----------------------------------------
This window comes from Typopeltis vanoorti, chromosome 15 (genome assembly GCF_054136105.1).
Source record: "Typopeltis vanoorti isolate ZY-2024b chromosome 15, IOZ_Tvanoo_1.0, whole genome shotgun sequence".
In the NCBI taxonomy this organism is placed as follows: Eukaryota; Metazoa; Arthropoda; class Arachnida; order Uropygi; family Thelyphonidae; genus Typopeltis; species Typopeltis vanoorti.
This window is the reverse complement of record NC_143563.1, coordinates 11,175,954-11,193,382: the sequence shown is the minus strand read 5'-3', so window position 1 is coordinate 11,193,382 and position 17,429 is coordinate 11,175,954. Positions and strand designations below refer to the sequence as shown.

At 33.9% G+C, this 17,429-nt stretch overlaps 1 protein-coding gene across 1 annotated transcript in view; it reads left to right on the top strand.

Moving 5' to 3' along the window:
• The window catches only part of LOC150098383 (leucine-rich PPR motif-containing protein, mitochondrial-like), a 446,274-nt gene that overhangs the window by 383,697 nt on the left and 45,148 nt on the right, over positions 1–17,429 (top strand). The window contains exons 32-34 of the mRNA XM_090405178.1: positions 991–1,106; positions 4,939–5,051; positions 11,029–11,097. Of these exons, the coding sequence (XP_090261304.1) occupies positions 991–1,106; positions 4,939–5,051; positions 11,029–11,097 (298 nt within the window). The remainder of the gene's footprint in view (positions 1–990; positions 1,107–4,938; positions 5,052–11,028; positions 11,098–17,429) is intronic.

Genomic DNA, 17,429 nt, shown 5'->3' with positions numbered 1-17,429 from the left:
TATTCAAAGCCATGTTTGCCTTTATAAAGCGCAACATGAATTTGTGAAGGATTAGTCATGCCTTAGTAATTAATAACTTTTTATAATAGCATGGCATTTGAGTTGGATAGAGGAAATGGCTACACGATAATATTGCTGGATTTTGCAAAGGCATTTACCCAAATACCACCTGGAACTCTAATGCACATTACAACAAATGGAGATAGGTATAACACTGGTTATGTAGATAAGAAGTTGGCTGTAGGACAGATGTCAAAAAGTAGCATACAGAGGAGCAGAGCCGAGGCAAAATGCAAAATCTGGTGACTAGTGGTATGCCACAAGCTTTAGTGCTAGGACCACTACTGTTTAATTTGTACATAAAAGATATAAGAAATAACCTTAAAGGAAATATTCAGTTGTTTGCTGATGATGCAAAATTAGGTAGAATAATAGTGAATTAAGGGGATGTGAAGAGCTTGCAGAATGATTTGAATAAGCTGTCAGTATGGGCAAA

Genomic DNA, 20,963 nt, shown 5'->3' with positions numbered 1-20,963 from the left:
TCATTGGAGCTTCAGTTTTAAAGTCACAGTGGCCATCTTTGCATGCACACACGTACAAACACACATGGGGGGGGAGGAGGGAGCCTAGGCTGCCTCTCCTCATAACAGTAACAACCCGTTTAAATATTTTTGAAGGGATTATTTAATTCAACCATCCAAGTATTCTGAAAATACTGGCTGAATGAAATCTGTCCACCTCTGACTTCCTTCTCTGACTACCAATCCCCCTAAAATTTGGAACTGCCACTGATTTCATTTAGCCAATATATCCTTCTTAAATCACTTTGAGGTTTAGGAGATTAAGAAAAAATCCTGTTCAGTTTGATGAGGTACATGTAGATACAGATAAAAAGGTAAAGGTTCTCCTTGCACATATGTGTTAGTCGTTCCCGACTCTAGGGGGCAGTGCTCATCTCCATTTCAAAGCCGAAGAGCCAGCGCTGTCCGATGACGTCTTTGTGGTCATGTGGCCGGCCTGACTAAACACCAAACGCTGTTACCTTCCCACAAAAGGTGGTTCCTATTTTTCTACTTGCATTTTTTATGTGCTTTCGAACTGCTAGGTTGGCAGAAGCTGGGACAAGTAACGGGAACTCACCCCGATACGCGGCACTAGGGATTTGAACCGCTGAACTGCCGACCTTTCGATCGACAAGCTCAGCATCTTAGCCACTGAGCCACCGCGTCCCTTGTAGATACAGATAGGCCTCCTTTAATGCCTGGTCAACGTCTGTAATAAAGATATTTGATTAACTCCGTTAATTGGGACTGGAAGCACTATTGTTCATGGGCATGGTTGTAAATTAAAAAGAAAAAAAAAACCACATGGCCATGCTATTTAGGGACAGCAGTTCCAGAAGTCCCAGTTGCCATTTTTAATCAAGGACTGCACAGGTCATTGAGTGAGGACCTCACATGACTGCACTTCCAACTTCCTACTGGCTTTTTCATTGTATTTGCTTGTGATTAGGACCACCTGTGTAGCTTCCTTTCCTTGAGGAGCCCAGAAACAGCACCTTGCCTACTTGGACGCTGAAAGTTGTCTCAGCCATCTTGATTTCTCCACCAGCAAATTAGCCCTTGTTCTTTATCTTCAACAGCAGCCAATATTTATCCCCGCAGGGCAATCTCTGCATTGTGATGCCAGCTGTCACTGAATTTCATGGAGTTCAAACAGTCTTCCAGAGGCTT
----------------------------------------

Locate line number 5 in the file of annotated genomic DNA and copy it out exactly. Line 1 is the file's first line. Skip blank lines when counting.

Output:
At 33.9% G+C, this 17,429-nt stretch overlaps 1 protein-coding gene across 1 annotated transcript in view; it reads left to right on the top strand.